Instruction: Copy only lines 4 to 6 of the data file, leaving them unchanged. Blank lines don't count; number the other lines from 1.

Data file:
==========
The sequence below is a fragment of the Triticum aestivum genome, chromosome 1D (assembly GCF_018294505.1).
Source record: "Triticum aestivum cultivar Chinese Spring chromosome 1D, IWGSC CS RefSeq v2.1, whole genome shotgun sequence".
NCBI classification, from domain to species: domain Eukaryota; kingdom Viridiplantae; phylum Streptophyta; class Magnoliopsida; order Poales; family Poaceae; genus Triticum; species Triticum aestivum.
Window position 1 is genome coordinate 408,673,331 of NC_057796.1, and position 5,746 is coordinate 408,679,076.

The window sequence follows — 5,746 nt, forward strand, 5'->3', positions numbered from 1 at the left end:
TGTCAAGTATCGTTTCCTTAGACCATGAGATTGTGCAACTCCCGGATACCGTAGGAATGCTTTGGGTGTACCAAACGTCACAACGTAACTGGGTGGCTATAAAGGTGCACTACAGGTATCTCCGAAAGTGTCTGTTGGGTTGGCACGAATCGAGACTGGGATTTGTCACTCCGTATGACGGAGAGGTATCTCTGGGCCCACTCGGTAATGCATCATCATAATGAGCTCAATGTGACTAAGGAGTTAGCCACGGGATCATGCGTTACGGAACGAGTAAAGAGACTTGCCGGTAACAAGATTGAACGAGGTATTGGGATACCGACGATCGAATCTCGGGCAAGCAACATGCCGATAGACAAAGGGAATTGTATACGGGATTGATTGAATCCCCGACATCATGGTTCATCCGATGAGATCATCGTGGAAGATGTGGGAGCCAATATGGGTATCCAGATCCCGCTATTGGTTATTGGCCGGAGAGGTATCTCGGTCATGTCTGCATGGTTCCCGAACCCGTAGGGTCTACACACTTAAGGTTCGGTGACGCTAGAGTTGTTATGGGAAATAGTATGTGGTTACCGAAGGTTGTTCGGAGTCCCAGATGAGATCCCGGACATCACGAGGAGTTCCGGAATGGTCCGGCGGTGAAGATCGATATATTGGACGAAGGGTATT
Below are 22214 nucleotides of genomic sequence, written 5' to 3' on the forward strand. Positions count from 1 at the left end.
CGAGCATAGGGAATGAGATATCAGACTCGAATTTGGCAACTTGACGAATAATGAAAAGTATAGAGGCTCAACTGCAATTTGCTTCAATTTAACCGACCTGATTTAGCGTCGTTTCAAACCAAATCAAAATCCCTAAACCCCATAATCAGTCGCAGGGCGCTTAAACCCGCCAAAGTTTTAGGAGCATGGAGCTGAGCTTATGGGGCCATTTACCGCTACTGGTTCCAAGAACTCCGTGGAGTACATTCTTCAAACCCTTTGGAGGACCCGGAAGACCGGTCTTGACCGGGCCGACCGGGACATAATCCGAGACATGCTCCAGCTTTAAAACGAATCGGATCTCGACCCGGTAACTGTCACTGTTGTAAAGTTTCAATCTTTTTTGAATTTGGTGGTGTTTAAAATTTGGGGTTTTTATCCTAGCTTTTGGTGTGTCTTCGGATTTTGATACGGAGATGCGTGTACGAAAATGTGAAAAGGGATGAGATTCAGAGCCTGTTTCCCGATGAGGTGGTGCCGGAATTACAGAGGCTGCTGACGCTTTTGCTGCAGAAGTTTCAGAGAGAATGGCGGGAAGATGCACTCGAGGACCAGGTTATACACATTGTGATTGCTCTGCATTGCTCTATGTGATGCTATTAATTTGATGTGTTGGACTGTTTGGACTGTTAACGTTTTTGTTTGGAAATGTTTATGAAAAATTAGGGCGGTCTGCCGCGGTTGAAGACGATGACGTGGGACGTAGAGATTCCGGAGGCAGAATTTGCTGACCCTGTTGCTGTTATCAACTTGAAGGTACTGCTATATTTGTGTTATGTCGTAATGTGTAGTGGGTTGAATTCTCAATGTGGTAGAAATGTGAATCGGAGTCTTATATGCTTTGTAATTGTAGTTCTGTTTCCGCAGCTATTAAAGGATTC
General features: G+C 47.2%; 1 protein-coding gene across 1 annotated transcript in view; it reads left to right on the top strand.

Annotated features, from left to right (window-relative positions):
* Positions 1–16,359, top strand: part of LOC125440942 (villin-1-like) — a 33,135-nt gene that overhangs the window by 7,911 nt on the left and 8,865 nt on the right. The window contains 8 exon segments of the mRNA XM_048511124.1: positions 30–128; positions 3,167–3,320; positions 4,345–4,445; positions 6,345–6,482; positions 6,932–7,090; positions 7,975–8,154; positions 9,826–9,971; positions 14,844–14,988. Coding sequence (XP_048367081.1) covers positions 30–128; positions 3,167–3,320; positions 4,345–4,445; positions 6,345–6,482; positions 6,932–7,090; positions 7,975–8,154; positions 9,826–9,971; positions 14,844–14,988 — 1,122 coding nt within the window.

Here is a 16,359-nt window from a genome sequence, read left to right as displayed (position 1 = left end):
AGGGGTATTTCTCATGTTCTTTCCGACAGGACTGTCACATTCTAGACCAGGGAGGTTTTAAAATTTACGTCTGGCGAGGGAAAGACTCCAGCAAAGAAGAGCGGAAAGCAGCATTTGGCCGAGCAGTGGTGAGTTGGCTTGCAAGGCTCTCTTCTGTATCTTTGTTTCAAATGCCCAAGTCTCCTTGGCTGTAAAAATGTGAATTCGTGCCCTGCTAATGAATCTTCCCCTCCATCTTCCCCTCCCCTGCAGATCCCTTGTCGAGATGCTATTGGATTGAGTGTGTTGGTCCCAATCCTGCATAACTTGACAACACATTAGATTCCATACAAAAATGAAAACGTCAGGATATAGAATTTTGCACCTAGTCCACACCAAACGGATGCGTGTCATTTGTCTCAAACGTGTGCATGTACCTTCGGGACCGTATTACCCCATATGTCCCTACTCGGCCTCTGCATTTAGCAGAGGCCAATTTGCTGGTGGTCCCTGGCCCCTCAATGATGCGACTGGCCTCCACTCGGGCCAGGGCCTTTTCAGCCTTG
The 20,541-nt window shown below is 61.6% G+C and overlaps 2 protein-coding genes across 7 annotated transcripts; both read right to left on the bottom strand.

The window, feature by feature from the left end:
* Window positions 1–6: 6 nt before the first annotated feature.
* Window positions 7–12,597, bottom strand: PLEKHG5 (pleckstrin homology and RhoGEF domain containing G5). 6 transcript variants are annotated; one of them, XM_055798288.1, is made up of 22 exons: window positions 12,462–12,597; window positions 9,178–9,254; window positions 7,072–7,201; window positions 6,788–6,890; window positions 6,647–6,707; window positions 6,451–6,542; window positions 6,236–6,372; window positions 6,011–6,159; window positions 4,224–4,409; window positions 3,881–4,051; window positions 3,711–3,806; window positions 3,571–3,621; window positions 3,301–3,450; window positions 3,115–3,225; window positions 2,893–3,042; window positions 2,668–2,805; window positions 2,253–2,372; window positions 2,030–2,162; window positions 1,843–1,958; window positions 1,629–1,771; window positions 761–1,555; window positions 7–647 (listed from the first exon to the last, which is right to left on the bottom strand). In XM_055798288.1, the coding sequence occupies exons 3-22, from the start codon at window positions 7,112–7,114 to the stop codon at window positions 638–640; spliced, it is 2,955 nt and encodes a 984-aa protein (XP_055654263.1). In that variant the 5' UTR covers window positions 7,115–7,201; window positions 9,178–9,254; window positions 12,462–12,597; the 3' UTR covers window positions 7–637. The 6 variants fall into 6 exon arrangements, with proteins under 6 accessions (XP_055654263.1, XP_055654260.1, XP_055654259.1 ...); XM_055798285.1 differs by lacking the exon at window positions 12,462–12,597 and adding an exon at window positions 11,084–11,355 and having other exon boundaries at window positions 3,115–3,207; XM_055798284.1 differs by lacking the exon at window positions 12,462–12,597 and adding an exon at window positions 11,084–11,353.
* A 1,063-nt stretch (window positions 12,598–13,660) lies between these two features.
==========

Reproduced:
Window position 1 is genome coordinate 408,673,331 of NC_057796.1, and position 5,746 is coordinate 408,679,076.

The window sequence follows — 5,746 nt, forward strand, 5'->3', positions numbered from 1 at the left end:
TGTCAAGTATCGTTTCCTTAGACCATGAGATTGTGCAACTCCCGGATACCGTAGGAATGCTTTGGGTGTACCAAACGTCACAACGTAACTGGGTGGCTATAAAGGTGCACTACAGGTATCTCCGAAAGTGTCTGTTGGGTTGGCACGAATCGAGACTGGGATTTGTCACTCCGTATGACGGAGAGGTATCTCTGGGCCCACTCGGTAATGCATCATCATAATGAGCTCAATGTGACTAAGGAGTTAGCCACGGGATCATGCGTTACGGAACGAGTAAAGAGACTTGCCGGTAACAAGATTGAACGAGGTATTGGGATACCGACGATCGAATCTCGGGCAAGCAACATGCCGATAGACAAAGGGAATTGTATACGGGATTGATTGAATCCCCGACATCATGGTTCATCCGATGAGATCATCGTGGAAGATGTGGGAGCCAATATGGGTATCCAGATCCCGCTATTGGTTATTGGCCGGAGAGGTATCTCGGTCATGTCTGCATGGTTCCCGAACCCGTAGGGTCTACACACTTAAGGTTCGGTGACGCTAGAGTTGTTATGGGAAATAGTATGTGGTTACCGAAGGTTGTTCGGAGTCCCAGATGAGATCCCGGACATCACGAGGAGTTCCGGAATGGTCCGGCGGTGAAGATCGATATATTGGACGAAGGGTATT